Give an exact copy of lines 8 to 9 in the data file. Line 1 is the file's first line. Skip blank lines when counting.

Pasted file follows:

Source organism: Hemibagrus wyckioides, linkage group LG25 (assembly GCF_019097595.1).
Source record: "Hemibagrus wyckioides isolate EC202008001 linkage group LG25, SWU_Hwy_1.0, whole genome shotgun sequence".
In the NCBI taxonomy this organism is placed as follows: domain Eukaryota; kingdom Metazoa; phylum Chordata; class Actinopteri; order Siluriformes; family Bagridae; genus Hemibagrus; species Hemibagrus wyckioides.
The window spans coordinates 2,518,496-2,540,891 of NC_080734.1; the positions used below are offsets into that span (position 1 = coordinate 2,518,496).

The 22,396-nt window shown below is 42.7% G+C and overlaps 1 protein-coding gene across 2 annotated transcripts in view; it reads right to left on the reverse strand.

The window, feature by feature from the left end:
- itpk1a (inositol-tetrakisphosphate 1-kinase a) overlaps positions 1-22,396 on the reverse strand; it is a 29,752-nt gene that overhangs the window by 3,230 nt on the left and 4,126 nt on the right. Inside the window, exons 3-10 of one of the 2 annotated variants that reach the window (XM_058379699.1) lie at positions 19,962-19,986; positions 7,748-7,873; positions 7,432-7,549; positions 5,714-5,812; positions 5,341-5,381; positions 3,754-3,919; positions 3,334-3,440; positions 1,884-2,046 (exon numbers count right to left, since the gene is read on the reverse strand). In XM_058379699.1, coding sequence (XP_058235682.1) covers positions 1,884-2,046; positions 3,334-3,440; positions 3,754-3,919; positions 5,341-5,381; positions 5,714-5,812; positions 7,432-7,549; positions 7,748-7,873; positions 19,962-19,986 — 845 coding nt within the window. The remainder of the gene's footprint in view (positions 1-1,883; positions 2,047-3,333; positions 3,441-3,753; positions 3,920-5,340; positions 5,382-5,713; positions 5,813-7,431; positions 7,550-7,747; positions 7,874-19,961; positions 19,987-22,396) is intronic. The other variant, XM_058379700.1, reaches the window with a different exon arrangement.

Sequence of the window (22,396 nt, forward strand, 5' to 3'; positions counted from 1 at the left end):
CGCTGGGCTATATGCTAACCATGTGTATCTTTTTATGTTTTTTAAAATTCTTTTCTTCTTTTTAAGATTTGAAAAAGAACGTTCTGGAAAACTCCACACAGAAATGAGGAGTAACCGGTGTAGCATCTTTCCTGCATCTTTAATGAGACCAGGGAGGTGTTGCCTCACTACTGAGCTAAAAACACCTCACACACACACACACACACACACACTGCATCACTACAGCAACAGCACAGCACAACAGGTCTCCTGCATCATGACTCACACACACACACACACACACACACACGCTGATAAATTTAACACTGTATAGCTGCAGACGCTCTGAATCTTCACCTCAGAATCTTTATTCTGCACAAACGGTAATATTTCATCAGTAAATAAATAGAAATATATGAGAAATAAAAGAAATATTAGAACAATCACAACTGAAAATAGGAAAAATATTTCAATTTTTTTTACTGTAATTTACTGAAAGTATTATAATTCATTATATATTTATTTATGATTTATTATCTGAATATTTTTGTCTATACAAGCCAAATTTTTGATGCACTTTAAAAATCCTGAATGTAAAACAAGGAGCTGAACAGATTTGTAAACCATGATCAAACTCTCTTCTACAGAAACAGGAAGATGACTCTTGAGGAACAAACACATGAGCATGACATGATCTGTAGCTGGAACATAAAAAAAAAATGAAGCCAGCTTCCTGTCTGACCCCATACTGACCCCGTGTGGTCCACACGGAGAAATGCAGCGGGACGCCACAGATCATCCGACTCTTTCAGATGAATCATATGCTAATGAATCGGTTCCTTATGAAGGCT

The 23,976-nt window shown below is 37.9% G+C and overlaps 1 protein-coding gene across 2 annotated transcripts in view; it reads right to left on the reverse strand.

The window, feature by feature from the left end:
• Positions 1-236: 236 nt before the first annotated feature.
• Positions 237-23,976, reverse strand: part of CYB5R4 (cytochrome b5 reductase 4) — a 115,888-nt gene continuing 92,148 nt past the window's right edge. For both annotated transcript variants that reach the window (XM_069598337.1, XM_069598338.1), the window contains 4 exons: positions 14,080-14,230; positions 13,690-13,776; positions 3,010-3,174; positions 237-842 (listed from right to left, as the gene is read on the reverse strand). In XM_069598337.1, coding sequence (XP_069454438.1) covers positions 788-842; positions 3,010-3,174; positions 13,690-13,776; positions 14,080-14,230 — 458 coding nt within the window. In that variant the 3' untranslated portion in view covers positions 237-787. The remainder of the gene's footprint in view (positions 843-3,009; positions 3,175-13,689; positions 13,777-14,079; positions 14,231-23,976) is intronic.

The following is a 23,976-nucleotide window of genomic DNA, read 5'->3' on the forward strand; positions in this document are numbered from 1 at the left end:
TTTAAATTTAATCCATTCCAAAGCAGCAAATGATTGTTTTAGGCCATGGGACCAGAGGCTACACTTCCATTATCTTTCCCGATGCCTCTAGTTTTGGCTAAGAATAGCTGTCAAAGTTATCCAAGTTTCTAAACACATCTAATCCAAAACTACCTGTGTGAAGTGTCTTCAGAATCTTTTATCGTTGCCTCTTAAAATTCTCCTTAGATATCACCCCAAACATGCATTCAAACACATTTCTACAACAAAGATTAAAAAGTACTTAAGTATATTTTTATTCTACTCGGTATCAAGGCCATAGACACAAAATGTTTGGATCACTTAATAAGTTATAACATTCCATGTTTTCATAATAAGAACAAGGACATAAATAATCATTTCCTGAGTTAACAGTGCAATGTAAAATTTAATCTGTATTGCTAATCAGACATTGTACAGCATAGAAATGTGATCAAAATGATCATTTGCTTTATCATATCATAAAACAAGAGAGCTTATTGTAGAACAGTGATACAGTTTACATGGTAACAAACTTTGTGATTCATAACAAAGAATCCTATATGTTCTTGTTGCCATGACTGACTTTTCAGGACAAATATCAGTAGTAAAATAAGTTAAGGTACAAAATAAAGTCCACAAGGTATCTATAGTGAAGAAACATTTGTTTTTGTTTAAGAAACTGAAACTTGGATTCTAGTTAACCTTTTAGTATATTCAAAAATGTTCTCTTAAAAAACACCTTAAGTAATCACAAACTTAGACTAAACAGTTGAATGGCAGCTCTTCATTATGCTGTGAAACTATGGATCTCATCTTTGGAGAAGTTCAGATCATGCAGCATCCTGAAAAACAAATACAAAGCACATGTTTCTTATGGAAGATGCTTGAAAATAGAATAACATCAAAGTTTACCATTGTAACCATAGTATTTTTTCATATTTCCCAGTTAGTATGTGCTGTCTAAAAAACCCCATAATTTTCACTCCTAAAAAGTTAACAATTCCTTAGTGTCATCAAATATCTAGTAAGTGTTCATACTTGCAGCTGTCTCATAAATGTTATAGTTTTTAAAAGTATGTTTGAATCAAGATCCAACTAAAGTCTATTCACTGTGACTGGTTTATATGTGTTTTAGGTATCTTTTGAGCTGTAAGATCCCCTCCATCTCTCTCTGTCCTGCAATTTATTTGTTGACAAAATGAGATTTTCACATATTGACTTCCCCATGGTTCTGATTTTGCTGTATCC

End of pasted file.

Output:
Sequence of the window (22,396 nt, forward strand, 5' to 3'; positions counted from 1 at the left end):
CGCTGGGCTATATGCTAACCATGTGTATCTTTTTATGTTTTTTAAAATTCTTTTCTTCTTTTTAAGATTTGAAAAAGAACGTTCTGGAAAACTCCACACAGAAATGAGGAGTAACCGGTGTAGCATCTTTCCTGCATCTTTAATGAGACCAGGGAGGTGTTGCCTCACTACTGAGCTAAAAACACCTCACACACACACACACACACACACACTGCATCACTACAGCAACAGCACAGCACAACAGGTCTCCTGCATCATGACTCACACACACACACACACACACACACACGCTGATAAATTTAACACTGTATAGCTGCAGACGCTCTGAATCTTCACCTCAGAATCTTTATTCTGCACAAACGGTAATATTTCATCAGTAAATAAATAGAAATATATGAGAAATAAAAGAAATATTAGAACAATCACAACTGAAAATAGGAAAAATATTTCAATTTTTTTTACTGTAATTTACTGAAAGTATTATAATTCATTATATATTTATTTATGATTTATTATCTGAATATTTTTGTCTATACAAGCCAAATTTTTGATGCACTTTAAAAATCCTGAATGTAAAACAAGGAGCTGAACAGATTTGTAAACCATGATCAAACTCTCTTCTACAGAAACAGGAAGATGACTCTTGAGGAACAAACACATGAGCATGACATGATCTGTAGCTGGAACATAAAAAAAAAATGAAGCCAGCTTCCTGTCTGACCCCATACTGACCCCGTGTGGTCCACACGGAGAAATGCAGCGGGACGCCACAGATCATCCGACTCTTTCAGATGAATCATATGCTAATGAATCGGTTCCTTATGAAGGCT